That’s just what happened in Hallowell, where in 2011 developer Peter Prescott asked the city to approve a TIF that would refund 100 percent of the property taxes for 20 years in exchange for rebuilding the Kennebec Ice Arena. The previous arena, also owned by Prescott, had collapsed under the weight of a snowy roof.
Prescott said his business needed the $1.2 million refund to help pay for the $4 million development.
City officials balked.
According to the Kennebec Journal, Prescott said he would consider relocating if he couldn’t get a deal in Hallowell. Prescott responded to two city councilors who objected to the deal, "Are you going to be a reasonable person, or are you going to get nothing?"
The city awarded a tax rebate of almost $500,000 over ten years to the arena, which re-opened in 2012. (It is now called the Bank of Maine Ice Vault.)
Similarly, when Bath Iron Works asked for a $6.36 million TIF last year to subsidize new construction at the shipyard, company officials said the subsidy was necessary to keep costs down and make the company more competitive and more likely to stay in Bath.
“Ships are awarded on the basis of lowest cost and BIW must do everything it can to be the low cost provider in order to win work that will secure our collective future in shipbuilding in the City of Bath,” stated an information sheet distributed by BIW.
The city council awarded the shipyard $3.7 million over 25 years.
TIF proponents cite examples of TIFs across the state that have helped create taxable property that ultimately benefits the public.
One of the state’s earliest TIFs happened in Auburn in 1984, when developers were considering several projects. But the area where the new businesses wanted to locate, near a highway interchange, had no modern sewer or water lines.
So the city’s economic development director, Roland Miller, got moving.
Photo Naomi Schalit
Auburn economic development director Roland Miller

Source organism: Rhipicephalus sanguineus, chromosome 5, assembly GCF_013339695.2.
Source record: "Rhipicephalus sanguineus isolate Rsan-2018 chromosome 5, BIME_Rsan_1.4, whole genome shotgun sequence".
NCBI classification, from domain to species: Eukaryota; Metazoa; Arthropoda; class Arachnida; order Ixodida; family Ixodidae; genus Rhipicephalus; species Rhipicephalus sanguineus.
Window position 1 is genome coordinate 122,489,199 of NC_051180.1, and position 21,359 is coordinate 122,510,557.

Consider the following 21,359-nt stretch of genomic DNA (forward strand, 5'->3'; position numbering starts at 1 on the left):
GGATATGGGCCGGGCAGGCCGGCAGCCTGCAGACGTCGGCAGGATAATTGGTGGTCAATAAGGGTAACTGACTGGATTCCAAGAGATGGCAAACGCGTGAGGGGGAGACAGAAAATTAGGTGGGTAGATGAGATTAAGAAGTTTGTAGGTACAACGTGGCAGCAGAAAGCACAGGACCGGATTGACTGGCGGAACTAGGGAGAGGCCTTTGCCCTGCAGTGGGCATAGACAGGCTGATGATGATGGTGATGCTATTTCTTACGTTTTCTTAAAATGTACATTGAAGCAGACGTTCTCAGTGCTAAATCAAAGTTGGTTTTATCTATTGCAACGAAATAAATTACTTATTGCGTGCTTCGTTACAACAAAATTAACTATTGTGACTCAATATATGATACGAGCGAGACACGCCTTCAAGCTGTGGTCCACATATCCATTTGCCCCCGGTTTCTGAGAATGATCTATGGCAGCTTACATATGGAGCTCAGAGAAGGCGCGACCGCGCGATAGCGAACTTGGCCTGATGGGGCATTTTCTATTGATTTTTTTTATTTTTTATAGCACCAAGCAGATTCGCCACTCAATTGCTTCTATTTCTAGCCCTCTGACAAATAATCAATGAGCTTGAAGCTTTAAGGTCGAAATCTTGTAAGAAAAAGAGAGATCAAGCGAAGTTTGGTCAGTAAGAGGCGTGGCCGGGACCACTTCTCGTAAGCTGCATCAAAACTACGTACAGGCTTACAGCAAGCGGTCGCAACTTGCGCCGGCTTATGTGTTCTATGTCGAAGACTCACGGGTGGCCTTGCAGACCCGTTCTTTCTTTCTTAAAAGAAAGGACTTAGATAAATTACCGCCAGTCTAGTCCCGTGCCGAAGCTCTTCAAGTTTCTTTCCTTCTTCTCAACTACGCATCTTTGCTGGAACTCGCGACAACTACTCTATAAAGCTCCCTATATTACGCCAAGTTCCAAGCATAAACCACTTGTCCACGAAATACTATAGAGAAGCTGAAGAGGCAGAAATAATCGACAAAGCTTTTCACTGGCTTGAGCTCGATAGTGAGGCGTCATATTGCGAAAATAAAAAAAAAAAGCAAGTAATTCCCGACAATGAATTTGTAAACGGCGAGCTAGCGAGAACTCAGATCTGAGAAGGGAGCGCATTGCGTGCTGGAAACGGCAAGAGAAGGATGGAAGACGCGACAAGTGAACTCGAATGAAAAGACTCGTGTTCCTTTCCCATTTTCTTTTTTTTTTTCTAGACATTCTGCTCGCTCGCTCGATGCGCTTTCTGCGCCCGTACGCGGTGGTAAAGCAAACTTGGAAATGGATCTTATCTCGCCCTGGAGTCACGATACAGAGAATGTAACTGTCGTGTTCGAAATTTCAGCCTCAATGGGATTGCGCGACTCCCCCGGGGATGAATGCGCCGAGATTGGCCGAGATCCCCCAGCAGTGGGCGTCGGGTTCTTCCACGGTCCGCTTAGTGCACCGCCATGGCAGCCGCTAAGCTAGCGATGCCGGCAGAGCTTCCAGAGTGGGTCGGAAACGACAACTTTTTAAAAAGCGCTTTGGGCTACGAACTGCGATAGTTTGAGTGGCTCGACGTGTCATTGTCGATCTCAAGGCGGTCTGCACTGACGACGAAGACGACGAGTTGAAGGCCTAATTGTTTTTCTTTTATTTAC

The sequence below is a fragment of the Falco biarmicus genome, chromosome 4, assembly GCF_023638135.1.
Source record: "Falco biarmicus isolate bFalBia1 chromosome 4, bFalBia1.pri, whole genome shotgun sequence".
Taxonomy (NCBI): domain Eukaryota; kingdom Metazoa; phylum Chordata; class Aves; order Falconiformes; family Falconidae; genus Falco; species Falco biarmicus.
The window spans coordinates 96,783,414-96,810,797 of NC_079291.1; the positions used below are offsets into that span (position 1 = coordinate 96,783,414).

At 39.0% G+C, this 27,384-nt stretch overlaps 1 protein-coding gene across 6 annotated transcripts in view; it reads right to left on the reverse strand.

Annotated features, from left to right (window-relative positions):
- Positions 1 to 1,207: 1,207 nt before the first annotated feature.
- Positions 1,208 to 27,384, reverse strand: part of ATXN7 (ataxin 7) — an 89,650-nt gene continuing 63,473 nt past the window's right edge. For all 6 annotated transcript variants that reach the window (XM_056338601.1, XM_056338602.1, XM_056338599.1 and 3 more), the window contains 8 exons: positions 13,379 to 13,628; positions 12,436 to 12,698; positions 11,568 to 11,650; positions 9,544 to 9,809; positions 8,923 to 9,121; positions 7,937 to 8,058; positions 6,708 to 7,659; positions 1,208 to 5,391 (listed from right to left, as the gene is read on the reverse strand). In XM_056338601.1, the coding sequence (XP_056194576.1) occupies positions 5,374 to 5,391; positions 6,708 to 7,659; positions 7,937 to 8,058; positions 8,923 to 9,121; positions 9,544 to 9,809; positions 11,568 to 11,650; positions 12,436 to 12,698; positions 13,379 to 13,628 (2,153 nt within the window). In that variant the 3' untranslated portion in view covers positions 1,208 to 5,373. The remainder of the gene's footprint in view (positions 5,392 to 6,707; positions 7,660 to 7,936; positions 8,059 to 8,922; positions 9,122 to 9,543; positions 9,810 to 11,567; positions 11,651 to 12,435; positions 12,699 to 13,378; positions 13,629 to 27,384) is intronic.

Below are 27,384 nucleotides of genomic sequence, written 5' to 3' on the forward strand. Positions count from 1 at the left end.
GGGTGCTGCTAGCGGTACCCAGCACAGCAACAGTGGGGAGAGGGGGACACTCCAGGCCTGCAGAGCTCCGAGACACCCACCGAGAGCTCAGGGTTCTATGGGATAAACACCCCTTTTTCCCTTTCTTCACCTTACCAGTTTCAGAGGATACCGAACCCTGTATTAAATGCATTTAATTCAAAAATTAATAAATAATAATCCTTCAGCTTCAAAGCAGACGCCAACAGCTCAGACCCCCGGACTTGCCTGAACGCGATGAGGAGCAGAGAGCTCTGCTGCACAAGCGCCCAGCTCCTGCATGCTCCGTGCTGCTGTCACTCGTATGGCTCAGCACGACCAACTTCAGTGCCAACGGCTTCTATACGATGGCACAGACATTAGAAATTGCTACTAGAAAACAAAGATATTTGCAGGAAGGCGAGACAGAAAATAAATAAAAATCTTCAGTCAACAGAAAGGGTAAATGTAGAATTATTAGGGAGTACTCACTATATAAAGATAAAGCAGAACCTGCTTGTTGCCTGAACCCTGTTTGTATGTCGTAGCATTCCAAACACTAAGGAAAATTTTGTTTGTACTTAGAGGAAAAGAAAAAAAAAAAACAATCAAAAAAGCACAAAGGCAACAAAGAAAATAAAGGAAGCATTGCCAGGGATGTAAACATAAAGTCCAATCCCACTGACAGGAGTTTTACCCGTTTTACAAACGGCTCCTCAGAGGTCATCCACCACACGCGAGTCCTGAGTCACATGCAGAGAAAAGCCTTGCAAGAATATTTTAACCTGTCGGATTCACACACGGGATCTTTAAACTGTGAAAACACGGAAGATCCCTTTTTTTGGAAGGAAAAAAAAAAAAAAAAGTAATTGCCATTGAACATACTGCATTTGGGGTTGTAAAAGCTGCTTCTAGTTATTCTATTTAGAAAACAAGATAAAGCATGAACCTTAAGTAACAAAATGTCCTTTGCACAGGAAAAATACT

His goal: Extend public sewer and water lines to the area.
His method: A TIF in which Auburn paid for the utilities extension with a long-term loan and then used the taxes paid by the developers on their new construction to pay off the bonds.
“We were able to get the public infrastructure extensions done that clearly had a strong market appeal,” and the targeted businesses located there, said Miller, who is still on the job.
But not all TIFs produce the results promised: In Millinocket, a TIF awarded to a paper company in 2001 and inherited by successive owners required the owners to keep 630 workers working at the mill in exchange for almost $2 million dollars in property tax reimbursement. Down to a skeleton staff in 2003, the owners went back to the city council and successfully petitioned to keep the TIF even though they were unable to meet its terms.
Maine’s business community maintains that TIFs are essential tools for making the state attractive to investors.
“When we have so many companies owned by out-of-state or out-of-the-country corporations, or we are competing with a sister plant in another state, quite often when it comes to investments, those incentives make a difference,” said Dana Connors, head of the Maine Chamber of Commerce.
TIFs, said Connors, have “proven to be an advantage.”
HOW TIFS WORK
Cities, towns, plantations and counties create and administer TIFs, while the state Department of Economic and Community Development (DECD) must approve each TIF.
Maine’s early TIFs worked like this:
• To entice a developer to an unattractive property, the town designates the property as a TIF district.
• Under the TIF agreement, which lasts for as long as 30 years, the town agrees to use the taxes paid on the improved property for infrastructure improvements. Bonds may be used for the upfront costs, and taxes pay off the bonds. The development’s property tax can also pay for economic development programs.
• The amount of state aid for schools and services that municipalities get is based in part on the dollar value of all the property in the town, as are a town’s county taxes. The higher the town’s valuation, the less state aid will be awarded and the more county taxes will be owed. But under a TIF, the new development’s increased property value is not counted in the town’s total valuation during the TIF period, so revenue sharing and county taxes don’t change.